The case for ozone in potable reuse and emerging contaminant treatment
In recent years, public awareness surrounding water quality issues has risen dramatically, driving policy and increasingly higher standards of wastewater treatment. The public’s knowledge of the importance of clean water and the factors that can degrade it is partly a result of advancements in our ability to detect micropollutants and trace contaminants at very low levels. We are now much more aware not only of what is in our water, but of the potential implications to human health and the environment.
Accordingly, municipalities that bear the responsibility of ensuring safe water face greater pressure to meet tighter limits and higher levels of effluent quality. As they evaluate technology options to address their unique challenges and meet water quality goals, municipalities can look to ozone as an advanced treatment that offers powerful oxidation and disinfection for targeting a wide spectrum of contaminants and pathogens.
Ozone continues to expand beyond a pure water treatment technology and can be integrated at many points in a water treatment process. It is a stronger disinfectant compared to the chlorine-based chemicals available today, allowing for lower dosage and shorter residence times in water. Since chlorinated contaminants or other chemicals are not added, ozone is known as a pure disinfectant. It has a finite lifetime and decays to oxygen, resulting in a product water that is more oxygenated.
Looking ahead, two issues in particular stand to accelerate the adoption of advanced treatment solutions and ozone technology at the municipal level: water scarcity (driving potable reuse), and emerging trace contaminants.
Full-flow treatment for tailored potable reuse
In the coming decades, water scarcity is widely expected to become a more dire concern. In the U.S., water stress will intensify as the population expands—creating greater water demand—and freshwater resources diminish from a changing climate. As U.S. populations become more vulnerable to water shortages, communities will increasingly look to alternative water sources like reusing treated water. Globally, demand is steadily outpacing supply, and is projected to do so by 40 percent by 2030.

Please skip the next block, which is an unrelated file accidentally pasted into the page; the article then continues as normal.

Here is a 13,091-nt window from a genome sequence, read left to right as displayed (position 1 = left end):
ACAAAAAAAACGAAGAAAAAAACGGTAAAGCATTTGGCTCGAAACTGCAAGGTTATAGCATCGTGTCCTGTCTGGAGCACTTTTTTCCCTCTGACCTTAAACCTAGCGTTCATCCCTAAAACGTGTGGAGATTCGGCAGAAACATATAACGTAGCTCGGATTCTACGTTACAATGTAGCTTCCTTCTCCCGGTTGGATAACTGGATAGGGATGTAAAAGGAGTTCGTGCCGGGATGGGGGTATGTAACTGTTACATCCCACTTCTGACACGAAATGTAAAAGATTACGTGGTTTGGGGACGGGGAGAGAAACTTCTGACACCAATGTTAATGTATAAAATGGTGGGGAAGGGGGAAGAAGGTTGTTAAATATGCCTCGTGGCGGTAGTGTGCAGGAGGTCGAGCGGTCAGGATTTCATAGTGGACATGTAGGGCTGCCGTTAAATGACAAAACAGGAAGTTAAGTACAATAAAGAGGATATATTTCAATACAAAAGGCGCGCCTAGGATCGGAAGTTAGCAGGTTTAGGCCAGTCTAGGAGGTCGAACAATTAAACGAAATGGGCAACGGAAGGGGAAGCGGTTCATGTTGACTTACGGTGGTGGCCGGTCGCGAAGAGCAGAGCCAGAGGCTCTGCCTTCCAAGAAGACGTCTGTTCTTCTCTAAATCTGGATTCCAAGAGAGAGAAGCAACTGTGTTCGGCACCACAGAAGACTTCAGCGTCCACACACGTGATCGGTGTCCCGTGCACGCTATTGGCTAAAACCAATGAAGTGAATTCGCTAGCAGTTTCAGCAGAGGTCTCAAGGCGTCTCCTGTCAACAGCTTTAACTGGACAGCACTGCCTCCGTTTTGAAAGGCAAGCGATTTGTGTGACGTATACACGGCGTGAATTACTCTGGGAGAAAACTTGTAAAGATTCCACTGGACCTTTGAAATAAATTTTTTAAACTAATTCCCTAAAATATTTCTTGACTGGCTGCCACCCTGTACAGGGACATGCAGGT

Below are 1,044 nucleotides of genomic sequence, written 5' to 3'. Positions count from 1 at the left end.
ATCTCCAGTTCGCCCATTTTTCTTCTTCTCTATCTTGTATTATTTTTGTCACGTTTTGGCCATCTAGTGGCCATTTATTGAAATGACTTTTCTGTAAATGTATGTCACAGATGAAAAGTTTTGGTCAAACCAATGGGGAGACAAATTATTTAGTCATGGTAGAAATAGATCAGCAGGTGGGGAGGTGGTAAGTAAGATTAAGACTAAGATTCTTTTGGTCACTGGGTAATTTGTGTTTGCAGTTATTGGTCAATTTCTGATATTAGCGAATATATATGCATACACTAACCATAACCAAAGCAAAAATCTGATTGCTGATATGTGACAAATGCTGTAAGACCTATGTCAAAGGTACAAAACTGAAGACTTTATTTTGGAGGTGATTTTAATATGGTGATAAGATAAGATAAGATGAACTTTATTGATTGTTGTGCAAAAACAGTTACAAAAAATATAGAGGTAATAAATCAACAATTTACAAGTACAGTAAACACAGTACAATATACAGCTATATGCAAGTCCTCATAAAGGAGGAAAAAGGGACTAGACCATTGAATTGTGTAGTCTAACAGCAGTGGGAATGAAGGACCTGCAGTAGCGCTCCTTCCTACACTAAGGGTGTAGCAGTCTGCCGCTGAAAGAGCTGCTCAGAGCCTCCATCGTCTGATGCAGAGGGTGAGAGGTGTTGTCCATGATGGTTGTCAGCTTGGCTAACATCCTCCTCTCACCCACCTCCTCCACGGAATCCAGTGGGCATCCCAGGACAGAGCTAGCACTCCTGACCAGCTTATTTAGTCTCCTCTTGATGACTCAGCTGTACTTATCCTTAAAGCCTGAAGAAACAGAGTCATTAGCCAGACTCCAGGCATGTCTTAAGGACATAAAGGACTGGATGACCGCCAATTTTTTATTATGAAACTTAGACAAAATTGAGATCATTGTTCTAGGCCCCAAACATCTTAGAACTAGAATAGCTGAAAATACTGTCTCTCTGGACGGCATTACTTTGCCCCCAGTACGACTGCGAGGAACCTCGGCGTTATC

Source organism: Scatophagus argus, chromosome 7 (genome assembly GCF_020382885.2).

Water reuse generally occurs on a continuum, where effluent is treated to a quality that fits the intended end use. While most reclaimed water in the U.S. is used for non-potable applications, such as irrigation or industrial cooling, potable reuse projects are expected to increase as municipalities respond to growing needs.
Already, the push is clear—more municipalities are building treatment process schemes with the flexibility to produce water to higher standards. For those that include potable water, two different types of reuse targets are possible. These include indirect potable reuse (IPR), where purified water is discharged into an environmental buffer such as a lake or a groundwater aquifer before being reintroduced into a water supply system, and direct potable reuse (DPR), where purified water is sent directly into a water supply system.
For both types, ozone is integrated in combination with other processes, such as UV and membrane filtration, as a tertiary treatment solution or even a fourth stage solution at the end of a process treatment line. Providing powerful disinfection and chemical-free oxidation that can be up to 50 percent stronger than gaseous chlorine, ozone offers robust efficacy at reducing pathogen and trace contaminant concentrations. With ozone, treatment professionals have a full flow treatment option that provides 100 percent water purification flow without a water segmentation step or a reject stream. Beyond pathogen reduction, the semi-selective oxidizing power of ozone reduces contaminants in the treated water.
A best available technology for trace contaminants
Contaminants of emerging concern (CECs) are increasingly being detected in our waters at low but steadily increasing concentrations. These chemicals and byproducts—which include pharmaceuticals and personal care products (PPCPs), per- and polyfluoroalkyl substances (PFAS), and microplastics—carry a certain level of concern in the water quality industry due to their human health and environmental risks. The full extent of these risks are still being understood, but their negative impact is well documented.
CECs and other micropollutants are present in wastewaters at parts per billion or even parts per trillion levels, and are not effectively removed when using traditional treatment technologies. As a regulatory framework is considered in areas around the world for managing different CECs, ozone offers a best available technology for oxidizing and removing low-level concentrations of emerging contaminants, including endocrine disrupting chemicals (EDCs) and trace organic compounds. Ozone acts as a complementary solution to filtration and carbon absorption, which come together in a multi-treatment process for effectively purifying water and reducing trace contaminants.
A technology building block for the future
As communities take steps to provide reliable long-term water supplies through potable reuse and ensure that our waters are safe by mitigating threats to water quality, ozone will be one part of a suite of building blocks for creating the most effective treatment process. In the same way that awareness has brought water quality standards to where they are now, awareness will guide us into the future as we continue to address these and other challenges.